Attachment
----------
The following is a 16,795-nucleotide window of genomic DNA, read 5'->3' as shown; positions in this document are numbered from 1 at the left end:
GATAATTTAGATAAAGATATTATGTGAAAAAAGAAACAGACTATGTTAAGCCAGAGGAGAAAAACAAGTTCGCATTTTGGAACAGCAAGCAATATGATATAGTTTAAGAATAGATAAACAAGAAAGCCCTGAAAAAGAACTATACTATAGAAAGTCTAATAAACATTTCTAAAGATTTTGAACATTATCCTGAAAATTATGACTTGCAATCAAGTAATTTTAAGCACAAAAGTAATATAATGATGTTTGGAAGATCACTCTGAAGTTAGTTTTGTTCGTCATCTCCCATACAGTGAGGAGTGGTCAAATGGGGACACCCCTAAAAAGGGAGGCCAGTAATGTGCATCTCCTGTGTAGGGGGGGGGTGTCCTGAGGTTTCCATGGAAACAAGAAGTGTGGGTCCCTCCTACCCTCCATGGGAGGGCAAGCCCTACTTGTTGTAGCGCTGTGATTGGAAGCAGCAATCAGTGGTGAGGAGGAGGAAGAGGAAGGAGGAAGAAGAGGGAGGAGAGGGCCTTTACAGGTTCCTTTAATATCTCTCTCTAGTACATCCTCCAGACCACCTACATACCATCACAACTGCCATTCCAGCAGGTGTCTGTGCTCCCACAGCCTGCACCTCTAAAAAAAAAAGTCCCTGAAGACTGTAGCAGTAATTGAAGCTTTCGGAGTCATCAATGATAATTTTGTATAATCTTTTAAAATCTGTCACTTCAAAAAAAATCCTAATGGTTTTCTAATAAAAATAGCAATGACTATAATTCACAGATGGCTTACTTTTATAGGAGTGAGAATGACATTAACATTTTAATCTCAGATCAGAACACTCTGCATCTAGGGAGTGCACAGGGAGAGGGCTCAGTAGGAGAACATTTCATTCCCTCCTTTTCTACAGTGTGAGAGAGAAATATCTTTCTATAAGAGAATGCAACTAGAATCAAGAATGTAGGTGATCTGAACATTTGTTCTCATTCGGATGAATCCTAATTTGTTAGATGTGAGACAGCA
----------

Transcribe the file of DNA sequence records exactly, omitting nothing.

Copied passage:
The following is a 16,795-nucleotide window of genomic DNA, read 5'->3' as shown; positions in this document are numbered from 1 at the left end:
GATAATTTAGATAAAGATATTATGTGAAAAAAGAAACAGACTATGTTAAGCCAGAGGAGAAAAACAAGTTCGCATTTTGGAACAGCAAGCAATATGATATAGTTTAAGAATAGATAAACAAGAAAGCCCTGAAAAAGAACTATACTATAGAAAGTCTAATAAACATTTCTAAAGATTTTGAACATTATCCTGAAAATTATGACTTGCAATCAAGTAATTTTAAGCACAAAAGTAATATAATGATGTTTGGAAGATCACTCTGAAGTTAGTTTTGTTCGTCATCTCCCATACAGTGAGGAGTGGTCAAATGGGGACACCCCTAAAAAGGGAGGCCAGTAATGTGCATCTCCTGTGTAGGGGGGGGGTGTCCTGAGGTTTCCATGGAAACAAGAAGTGTGGGTCCCTCCTACCCTCCATGGGAGGGCAAGCCCTACTTGTTGTAGCGCTGTGATTGGAAGCAGCAATCAGTGGTGAGGAGGAGGAAGAGGAAGGAGGAAGAAGAGGGAGGAGAGGGCCTTTACAGGTTCCTTTAATATCTCTCTCTAGTACATCCTCCAGACCACCTACATACCATCACAACTGCCATTCCAGCAGGTGTCTGTGCTCCCACAGCCTGCACCTCTAAAAAAAAAAGTCCCTGAAGACTGTAGCAGTAATTGAAGCTTTCGGAGTCATCAATGATAATTTTGTATAATCTTTTAAAATCTGTCACTTCAAAAAAAATCCTAATGGTTTTCTAATAAAAATAGCAATGACTATAATTCACAGATGGCTTACTTTTATAGGAGTGAGAATGACATTAACATTTTAATCTCAGATCAGAACACTCTGCATCTAGGGAGTGCACAGGGAGAGGGCTCAGTAGGAGAACATTTCATTCCCTCCTTTTCTACAGTGTGAGAGAGAAATATCTTTCTATAAGAGAATGCAACTAGAATCAAGAATGTAGGTGATCTGAACATTTGTTCTCATTCGGATGAATCCTAATTTGTTAGATGTGAGACAGCA